Jane hasn’t lived anywhere for longer than six months since her son was born five years ago. She keeps moving in an attempt to escape her past. Now the idyllic coastal town of Pirriwee has pulled her to its shores and Jane feels as if she finally belongs. She finds friends in the feisty Madeline and the incredibly beautiful Celeste, two women with seemingly perfect lives – and their own secrets.
But at the start of a new term, an incident involving the children of all three women occurs in the playground, causing a rift between them and other parents. Minor at first but escalating fast, until the whispers and rumours become vicious and spiteful, and the truths blur into lies.
It was always going to end in tears, but no one thought it would end in murder . . .
I am a big fan of Liane’s novels but for some reason I didn’t read this novel until after the TV series came out which of course i couldn’t help myself and watched.
Normally, I can’t read a book after seeing an adaptation on the screen. However, this was not the case for this book.
From the moment I picked it up, I was hooked and I couldn’t stop reading.
It was good to see three main female characters. They are all very different and yet in some ways, similar. They are all hiding their own secrets and facing their own demons. They all become connected in a way they couldn’t imagine.
Celeste’s perfect life may not be as perfect as it seems. Madeline is never one to take anything lying down and is quite a positive person but even she isn’t completely happy. Jane is new to the area but there is a reason she’s there.by
The One That Got Away is the latest novel by Annabel Kantaria. It’s due to be released by HQ in paperback and eBook tomorrow.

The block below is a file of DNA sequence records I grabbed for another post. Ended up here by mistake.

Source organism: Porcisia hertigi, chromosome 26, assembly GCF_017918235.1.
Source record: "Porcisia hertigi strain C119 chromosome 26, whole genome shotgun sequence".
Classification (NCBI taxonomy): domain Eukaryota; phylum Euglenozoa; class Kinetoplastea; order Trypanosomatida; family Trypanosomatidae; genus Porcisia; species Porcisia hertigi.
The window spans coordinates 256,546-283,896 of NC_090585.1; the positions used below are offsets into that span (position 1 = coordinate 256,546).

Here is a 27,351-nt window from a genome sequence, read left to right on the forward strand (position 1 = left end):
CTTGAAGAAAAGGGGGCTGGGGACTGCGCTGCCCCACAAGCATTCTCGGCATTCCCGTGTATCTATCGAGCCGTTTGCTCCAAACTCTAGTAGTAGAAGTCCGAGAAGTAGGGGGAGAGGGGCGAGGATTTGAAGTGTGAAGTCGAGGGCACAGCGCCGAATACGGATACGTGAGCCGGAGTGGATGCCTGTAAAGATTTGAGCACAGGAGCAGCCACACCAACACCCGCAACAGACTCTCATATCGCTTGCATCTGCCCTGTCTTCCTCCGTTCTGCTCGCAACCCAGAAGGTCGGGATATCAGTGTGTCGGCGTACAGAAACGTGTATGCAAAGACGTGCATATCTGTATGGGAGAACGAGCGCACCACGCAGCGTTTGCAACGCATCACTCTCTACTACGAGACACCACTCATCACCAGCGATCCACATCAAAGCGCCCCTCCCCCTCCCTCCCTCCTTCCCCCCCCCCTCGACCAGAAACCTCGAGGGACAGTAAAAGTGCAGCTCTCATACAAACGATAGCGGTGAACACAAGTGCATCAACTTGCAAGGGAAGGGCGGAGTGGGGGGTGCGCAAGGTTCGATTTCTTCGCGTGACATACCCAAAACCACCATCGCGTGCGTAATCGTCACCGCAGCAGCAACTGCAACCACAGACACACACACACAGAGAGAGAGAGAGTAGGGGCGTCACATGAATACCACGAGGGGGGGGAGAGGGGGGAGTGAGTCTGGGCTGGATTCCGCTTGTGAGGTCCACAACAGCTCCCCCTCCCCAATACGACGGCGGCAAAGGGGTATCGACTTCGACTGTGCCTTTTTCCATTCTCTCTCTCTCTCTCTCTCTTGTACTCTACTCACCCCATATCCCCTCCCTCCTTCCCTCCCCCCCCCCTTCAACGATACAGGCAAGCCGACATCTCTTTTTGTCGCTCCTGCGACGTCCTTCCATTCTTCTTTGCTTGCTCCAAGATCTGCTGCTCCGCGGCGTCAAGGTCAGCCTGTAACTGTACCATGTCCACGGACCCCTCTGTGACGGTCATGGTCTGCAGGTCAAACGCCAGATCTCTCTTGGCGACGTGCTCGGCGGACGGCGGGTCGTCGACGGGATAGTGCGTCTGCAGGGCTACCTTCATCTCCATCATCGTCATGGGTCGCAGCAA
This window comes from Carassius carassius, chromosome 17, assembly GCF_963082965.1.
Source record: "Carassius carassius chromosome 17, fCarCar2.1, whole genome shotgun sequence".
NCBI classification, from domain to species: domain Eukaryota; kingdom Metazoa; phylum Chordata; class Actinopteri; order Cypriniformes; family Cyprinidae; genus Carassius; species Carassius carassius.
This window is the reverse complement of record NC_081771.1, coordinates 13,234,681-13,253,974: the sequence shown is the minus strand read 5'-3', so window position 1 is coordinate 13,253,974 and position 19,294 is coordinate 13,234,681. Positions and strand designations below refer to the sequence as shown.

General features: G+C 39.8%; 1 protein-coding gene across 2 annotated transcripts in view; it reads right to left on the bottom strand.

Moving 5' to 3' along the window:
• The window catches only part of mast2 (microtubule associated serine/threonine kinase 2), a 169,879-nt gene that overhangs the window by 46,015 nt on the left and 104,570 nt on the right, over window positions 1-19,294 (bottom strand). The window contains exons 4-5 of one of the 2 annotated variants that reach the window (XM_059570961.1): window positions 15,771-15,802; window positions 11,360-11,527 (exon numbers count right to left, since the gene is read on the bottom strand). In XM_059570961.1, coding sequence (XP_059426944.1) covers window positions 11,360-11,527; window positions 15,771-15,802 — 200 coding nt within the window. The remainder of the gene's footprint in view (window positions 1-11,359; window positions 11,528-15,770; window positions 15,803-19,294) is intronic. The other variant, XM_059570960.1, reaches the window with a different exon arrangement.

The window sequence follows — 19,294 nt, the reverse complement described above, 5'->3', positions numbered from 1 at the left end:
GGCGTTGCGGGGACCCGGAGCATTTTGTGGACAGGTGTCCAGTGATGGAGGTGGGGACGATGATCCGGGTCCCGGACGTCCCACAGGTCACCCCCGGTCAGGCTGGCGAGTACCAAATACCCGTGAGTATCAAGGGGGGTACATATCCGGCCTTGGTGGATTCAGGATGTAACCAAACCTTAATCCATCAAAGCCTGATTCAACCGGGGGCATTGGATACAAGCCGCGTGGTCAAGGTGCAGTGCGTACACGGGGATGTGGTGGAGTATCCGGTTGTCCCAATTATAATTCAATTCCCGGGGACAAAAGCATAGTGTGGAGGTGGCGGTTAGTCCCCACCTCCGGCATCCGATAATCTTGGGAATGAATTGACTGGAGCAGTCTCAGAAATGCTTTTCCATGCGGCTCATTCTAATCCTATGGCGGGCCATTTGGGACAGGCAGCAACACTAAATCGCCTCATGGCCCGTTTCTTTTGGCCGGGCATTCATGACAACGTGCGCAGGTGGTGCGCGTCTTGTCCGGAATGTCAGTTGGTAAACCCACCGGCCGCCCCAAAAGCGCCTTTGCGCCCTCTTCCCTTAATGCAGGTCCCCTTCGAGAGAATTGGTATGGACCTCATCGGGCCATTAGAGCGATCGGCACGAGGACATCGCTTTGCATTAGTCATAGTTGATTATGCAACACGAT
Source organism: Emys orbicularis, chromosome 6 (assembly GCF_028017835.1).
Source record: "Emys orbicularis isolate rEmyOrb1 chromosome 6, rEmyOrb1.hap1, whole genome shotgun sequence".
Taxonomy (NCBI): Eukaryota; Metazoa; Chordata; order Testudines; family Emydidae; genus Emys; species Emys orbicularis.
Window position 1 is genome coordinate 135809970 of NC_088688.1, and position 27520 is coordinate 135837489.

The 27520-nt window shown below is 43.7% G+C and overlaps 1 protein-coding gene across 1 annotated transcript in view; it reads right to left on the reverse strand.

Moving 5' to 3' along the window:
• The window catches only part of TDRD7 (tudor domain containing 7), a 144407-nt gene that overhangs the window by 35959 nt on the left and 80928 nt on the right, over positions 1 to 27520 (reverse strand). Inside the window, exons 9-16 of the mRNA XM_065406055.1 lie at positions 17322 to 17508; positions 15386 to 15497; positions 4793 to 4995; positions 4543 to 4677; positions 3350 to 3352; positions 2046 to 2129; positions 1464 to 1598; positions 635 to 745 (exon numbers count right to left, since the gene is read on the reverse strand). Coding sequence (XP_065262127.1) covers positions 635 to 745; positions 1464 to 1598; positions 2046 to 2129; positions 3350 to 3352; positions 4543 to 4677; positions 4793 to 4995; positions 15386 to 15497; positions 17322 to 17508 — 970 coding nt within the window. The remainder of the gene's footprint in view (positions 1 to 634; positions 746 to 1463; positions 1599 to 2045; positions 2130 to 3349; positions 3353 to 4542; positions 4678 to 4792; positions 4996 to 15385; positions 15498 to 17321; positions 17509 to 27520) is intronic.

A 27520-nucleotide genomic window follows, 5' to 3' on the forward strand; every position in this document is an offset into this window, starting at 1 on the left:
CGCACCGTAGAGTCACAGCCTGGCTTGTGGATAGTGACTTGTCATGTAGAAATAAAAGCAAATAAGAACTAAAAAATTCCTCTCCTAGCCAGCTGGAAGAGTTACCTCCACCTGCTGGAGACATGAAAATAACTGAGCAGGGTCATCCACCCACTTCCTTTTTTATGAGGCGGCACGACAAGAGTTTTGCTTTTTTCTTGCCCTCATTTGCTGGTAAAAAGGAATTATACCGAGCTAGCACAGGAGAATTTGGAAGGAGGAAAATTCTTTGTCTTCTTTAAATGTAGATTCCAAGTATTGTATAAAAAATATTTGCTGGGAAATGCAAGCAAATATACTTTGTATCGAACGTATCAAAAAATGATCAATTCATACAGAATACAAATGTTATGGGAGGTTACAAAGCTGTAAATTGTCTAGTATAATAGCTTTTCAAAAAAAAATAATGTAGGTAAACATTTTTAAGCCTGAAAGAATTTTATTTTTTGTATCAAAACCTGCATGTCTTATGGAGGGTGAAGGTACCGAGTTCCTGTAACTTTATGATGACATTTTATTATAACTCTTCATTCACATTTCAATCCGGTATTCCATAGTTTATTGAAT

Everyone has one. An ex you still think about. The one who makes you ask ‘what if’?
Fifteen years have passed since Stella and George last saw each other. But something makes Stella click ‘yes’ to the invite to her school reunion.
There’s still a spark between them, and although their relationship ended badly, they begin an affair.
But once someone gets you back, sometimes they’re never going to let you go again…
Stella and George were a couple at school. However, when a big event occurs., George leaves and they end up not seeing one another for a few years.
The next time they do, it is at a school reunion. As soon as George sees Stella, all the old feelings come rushing back and they are soon having an affair.
Stella wants George back and she believes he wants the same thing.
This book is told from the point of view of both Stella and George so as I was reading, I did get a really good all round idea of what each of them felt and thought. It pulled me into the story very quickly. My allegiance switched between them many times throughout the novel. The narration and the plot really had me questioning what was going on pretty much all the time I was reading.
This meant that I couldn’t stop reading! Seriously, I was incredibly addicted to this book. It didn’t really leave my sight for the 24 hours that it took me to read it.by
Visualising your novel as a movie.
As I begin to put my first novel together, I am increasingly finding that sitting and visualising a scene in the book like a movie helps in describing the scene.